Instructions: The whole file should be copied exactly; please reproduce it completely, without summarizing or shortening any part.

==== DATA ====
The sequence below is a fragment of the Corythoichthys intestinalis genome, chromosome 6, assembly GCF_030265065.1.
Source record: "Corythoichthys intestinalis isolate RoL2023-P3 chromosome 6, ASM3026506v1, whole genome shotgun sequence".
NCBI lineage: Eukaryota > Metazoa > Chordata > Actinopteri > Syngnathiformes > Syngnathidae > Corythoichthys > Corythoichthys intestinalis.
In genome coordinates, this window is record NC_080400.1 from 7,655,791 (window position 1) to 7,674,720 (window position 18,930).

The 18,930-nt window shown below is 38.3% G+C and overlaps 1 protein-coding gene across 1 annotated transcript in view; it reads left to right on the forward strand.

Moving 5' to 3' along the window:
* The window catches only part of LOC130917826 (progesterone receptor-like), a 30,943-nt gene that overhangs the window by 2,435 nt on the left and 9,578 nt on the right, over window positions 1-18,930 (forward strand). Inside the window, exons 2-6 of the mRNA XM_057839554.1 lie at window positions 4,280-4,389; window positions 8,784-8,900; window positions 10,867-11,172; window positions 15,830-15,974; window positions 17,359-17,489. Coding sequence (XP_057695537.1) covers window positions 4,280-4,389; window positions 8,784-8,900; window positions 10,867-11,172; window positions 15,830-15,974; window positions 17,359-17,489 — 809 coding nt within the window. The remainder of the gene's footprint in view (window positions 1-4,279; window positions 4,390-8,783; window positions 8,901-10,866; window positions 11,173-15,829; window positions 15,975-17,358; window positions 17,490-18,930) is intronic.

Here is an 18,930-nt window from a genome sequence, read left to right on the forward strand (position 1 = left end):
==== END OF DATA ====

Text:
The sequence below is a fragment of the Corythoichthys intestinalis genome, chromosome 6, assembly GCF_030265065.1.
Source record: "Corythoichthys intestinalis isolate RoL2023-P3 chromosome 6, ASM3026506v1, whole genome shotgun sequence".
NCBI lineage: Eukaryota > Metazoa > Chordata > Actinopteri > Syngnathiformes > Syngnathidae > Corythoichthys > Corythoichthys intestinalis.
In genome coordinates, this window is record NC_080400.1 from 7,655,791 (window position 1) to 7,674,720 (window position 18,930).

The 18,930-nt window shown below is 38.3% G+C and overlaps 1 protein-coding gene across 1 annotated transcript in view; it reads left to right on the forward strand.

Moving 5' to 3' along the window:
* The window catches only part of LOC130917826 (progesterone receptor-like), a 30,943-nt gene that overhangs the window by 2,435 nt on the left and 9,578 nt on the right, over window positions 1-18,930 (forward strand). Inside the window, exons 2-6 of the mRNA XM_057839554.1 lie at window positions 4,280-4,389; window positions 8,784-8,900; window positions 10,867-11,172; window positions 15,830-15,974; window positions 17,359-17,489. Coding sequence (XP_057695537.1) covers window positions 4,280-4,389; window positions 8,784-8,900; window positions 10,867-11,172; window positions 15,830-15,974; window positions 17,359-17,489 — 809 coding nt within the window. The remainder of the gene's footprint in view (window positions 1-4,279; window positions 4,390-8,783; window positions 8,901-10,866; window positions 11,173-15,829; window positions 15,975-17,358; window positions 17,490-18,930) is intronic.

Here is an 18,930-nt window from a genome sequence, read left to right on the forward strand (position 1 = left end):